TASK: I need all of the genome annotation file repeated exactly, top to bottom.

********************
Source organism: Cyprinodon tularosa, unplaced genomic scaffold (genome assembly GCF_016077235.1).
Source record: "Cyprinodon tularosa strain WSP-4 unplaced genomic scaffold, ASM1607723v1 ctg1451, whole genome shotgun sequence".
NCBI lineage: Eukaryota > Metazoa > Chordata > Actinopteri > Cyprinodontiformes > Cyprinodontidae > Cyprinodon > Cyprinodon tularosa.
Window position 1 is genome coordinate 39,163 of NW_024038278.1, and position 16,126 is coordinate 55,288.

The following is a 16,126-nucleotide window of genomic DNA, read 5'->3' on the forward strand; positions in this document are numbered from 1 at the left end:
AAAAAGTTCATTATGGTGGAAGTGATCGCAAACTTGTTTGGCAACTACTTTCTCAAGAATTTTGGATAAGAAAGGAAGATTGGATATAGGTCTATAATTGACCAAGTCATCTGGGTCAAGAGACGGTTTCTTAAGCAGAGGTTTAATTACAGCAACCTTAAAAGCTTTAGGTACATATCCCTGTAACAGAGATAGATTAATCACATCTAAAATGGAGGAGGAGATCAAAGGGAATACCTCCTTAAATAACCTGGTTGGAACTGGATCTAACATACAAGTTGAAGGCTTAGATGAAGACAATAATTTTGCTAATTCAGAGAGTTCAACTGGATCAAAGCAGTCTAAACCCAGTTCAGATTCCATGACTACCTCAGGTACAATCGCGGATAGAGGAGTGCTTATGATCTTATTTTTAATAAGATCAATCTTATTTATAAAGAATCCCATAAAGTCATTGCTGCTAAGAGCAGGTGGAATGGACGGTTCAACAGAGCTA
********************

Source organism: Cyprinodon tularosa, unplaced genomic scaffold (genome assembly GCF_016077235.1).
Source record: "Cyprinodon tularosa strain WSP-4 unplaced genomic scaffold, ASM1607723v1 ctg1451, whole genome shotgun sequence".
NCBI lineage: Eukaryota > Metazoa > Chordata > Actinopteri > Cyprinodontiformes > Cyprinodontidae > Cyprinodon > Cyprinodon tularosa.
Window position 1 is genome coordinate 39,163 of NW_024038278.1, and position 16,126 is coordinate 55,288.

The following is a 16,126-nucleotide window of genomic DNA, read 5'->3' on the forward strand; positions in this document are numbered from 1 at the left end:
AAAAAGTTCATTATGGTGGAAGTGATCGCAAACTTGTTTGGCAACTACTTTCTCAAGAATTTTGGATAAGAAAGGAAGATTGGATATAGGTCTATAATTGACCAAGTCATCTGGGTCAAGAGACGGTTTCTTAAGCAGAGGTTTAATTACAGCAACCTTAAAAGCTTTAGGTACATATCCCTGTAACAGAGATAGATTAATCACATCTAAAATGGAGGAGGAGATCAAAGGGAATACCTCCTTAAATAACCTGGTTGGAACTGGATCTAACATACAAGTTGAAGGCTTAGATGAAGACAATAATTTTGCTAATTCAGAGAGTTCAACTGGATCAAAGCAGTCTAAACCCAGTTCAGATTCCATGACTACCTCAGGTACAATCGCGGATAGAGGAGTGCTTATGATCTTATTTTTAATAAGATCAATCTTATTTATAAAGAATCCCATAAAGTCATTGCTGCTAAGAGCAGGTGGAATGGACGGTTCAACAGAGCTA